Saturday, May 30, 2009
Did you know that you can go to weather.com and type in your zip code and they will tell you the frost/freeze forecast for your area? Two years ago I was feeling so good about my efforts to planting a great garden and in our area Mother Nature decided to pull a, not-so-funny, joke on us. We had a late freeze for our area. I was discouraged with the loss of all of my cucumber plants and several other plants. I felt it was to late to plant from seed and plants were not as available at the nurseries. So this year I have been very hesitant about putting my plants in the ground. Then I discovered this great service from weather.com. I learned that my area has a great ten day forecast and I will keep checking to insure that all is well and if not I will have a heads up to cover up better than I did in the past.
Why am I writing about my garden? I have tried growing vegetables in years past with some success. Last year we were involved in other good endeavors and didn't plan out the spring very well so we had no garden. I missed the fresh off the vine tomatoes and yes even the zucchini! I have amazing friends who made sure that I had some fresh produce, even for canning. I have never canned like I did last fall and it was so great to see the 'fruits of my labor' in beautiful pint and quart sized bottles all in rows in the storage room.
Last years canning experience has given me the 'Can Do' attitude that I will can even more this year and it will help feed my family during this economical squeezing time in our lives.
Monday I marked my garden as a 'Square Foot Garden' and then drew up a plan. I jumped on the band wagon too late for making boxes as the author, Mel Bartholomew, teaches is best for this style of gardening. We had a neighbor bring us some of their horse manure for free fertilizer. My dogs loved rolling in it so it must have been good stuff. It was placed and tilled into the ground everywhere in the garden except where the tomatoes are going. I have learned that horse manure is not the best ingredient in growing tomatoes. I'm sure I have eaten many foods grown in this flavorful fertilizer but I'm chuckling to myself at the thought of my family around the dinner table having a great meal and afterward reminding everyone that our garden produce was fueled in part by our wonderful neighbors horses. He he.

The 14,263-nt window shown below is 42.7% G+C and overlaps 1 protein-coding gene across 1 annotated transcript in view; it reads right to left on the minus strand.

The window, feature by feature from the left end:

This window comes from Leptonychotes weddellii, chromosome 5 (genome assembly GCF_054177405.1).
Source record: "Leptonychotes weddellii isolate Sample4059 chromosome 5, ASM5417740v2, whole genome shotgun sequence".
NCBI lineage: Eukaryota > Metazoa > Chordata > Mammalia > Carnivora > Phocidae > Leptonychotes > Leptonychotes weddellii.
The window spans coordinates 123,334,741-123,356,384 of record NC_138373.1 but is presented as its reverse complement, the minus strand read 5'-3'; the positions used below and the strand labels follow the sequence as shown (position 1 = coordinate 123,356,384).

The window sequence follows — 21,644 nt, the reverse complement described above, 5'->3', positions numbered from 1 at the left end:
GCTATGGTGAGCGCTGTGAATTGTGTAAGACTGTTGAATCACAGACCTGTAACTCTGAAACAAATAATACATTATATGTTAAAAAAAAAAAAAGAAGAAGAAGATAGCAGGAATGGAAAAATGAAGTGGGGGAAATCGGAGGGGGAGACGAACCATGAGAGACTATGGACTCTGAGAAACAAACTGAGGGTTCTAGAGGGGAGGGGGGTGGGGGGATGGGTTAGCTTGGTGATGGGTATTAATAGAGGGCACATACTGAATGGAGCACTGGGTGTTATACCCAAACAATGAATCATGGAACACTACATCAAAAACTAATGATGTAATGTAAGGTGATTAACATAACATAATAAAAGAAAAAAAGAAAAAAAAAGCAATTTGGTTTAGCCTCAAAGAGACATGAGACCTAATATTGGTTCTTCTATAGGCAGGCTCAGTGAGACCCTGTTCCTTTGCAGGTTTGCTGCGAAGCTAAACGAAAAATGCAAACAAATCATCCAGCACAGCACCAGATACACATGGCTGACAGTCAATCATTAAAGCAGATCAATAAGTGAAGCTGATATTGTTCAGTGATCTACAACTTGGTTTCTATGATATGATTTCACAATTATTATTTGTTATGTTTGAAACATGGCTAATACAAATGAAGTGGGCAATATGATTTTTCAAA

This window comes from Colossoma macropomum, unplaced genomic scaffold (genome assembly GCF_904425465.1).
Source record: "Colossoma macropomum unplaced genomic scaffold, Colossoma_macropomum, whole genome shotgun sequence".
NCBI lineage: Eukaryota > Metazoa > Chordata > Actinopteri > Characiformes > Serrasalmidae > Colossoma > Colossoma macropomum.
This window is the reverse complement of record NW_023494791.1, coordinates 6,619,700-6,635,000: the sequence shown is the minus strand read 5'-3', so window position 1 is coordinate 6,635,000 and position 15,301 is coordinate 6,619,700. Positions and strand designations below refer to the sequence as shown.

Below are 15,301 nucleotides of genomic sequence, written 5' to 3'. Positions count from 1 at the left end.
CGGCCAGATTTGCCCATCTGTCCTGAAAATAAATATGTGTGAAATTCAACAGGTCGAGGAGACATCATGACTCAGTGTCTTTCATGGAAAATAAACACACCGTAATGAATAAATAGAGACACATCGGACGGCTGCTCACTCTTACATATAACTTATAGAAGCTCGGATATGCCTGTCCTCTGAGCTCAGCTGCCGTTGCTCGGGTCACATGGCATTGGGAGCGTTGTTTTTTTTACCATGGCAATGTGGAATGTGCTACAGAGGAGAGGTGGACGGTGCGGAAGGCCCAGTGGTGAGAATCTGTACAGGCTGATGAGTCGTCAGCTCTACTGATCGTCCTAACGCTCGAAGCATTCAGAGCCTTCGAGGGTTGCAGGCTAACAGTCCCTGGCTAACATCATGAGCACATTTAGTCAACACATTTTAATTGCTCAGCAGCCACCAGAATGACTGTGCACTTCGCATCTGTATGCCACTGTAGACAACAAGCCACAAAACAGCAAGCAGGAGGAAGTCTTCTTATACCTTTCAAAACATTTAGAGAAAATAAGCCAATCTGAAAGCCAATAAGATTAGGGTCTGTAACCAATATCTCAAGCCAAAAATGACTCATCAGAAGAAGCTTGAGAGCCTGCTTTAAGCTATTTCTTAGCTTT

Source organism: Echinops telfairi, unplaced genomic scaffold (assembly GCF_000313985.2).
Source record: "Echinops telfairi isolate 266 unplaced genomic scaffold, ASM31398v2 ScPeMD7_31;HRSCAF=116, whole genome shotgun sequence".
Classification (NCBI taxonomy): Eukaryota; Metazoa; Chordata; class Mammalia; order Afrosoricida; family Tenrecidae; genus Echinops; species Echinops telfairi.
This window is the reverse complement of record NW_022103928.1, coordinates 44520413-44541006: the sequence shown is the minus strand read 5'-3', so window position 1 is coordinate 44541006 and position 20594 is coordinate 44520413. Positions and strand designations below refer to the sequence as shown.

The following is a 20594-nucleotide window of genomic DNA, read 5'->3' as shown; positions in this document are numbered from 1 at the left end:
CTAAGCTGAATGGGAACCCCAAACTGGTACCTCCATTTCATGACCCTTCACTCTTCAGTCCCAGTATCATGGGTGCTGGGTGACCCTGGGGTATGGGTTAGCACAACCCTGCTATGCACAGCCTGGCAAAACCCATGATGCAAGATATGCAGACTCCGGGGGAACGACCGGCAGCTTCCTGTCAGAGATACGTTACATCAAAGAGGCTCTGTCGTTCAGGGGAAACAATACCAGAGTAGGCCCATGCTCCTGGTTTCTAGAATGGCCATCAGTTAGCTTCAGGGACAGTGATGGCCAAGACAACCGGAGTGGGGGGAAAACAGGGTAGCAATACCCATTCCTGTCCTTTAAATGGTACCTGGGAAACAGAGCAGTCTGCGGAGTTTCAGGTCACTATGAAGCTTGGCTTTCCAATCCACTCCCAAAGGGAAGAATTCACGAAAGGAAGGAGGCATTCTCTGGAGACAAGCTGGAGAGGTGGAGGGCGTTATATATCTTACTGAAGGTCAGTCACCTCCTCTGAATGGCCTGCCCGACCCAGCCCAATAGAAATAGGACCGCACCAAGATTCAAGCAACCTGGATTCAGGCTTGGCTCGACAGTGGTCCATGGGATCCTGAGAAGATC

Let me add that I am amazed at how many plants/seeds you can get into the same garden space or even a smaller space than what I have been doing in past years. In my map there were a lot of empty squares as I made my plan for the plants and seeds that I had already purchased. So I was off to buy more seeds; potatoes, white onions, and green onions were left behind in the first garden shopping trip. Sadly I did not realize that garlic, being a bulb, is only available in the fall. I will plant some later on.
So far I must say that Square Foot Gardening totally rocks.
Can planting a veggie patch really save you money? Government agencies and gardening organizations say yes.
Every $100 spent on vegetable gardening yields $1,000 to $1,700 worth of produce, the U.S. Department of Agriculture estimates.
You’ll get a half-pound of edibles from every square foot of ground devoted to backyard crops, according to the National Gardening Association. Even a modest garden (15-by-15) can produce more than 100 pounds of garden-fresh tomatoes, salad greens, vegetables and herbs. Better flavor and bragging rights come with the harvest.
Posted by Tim and Shiree at 6:36 PM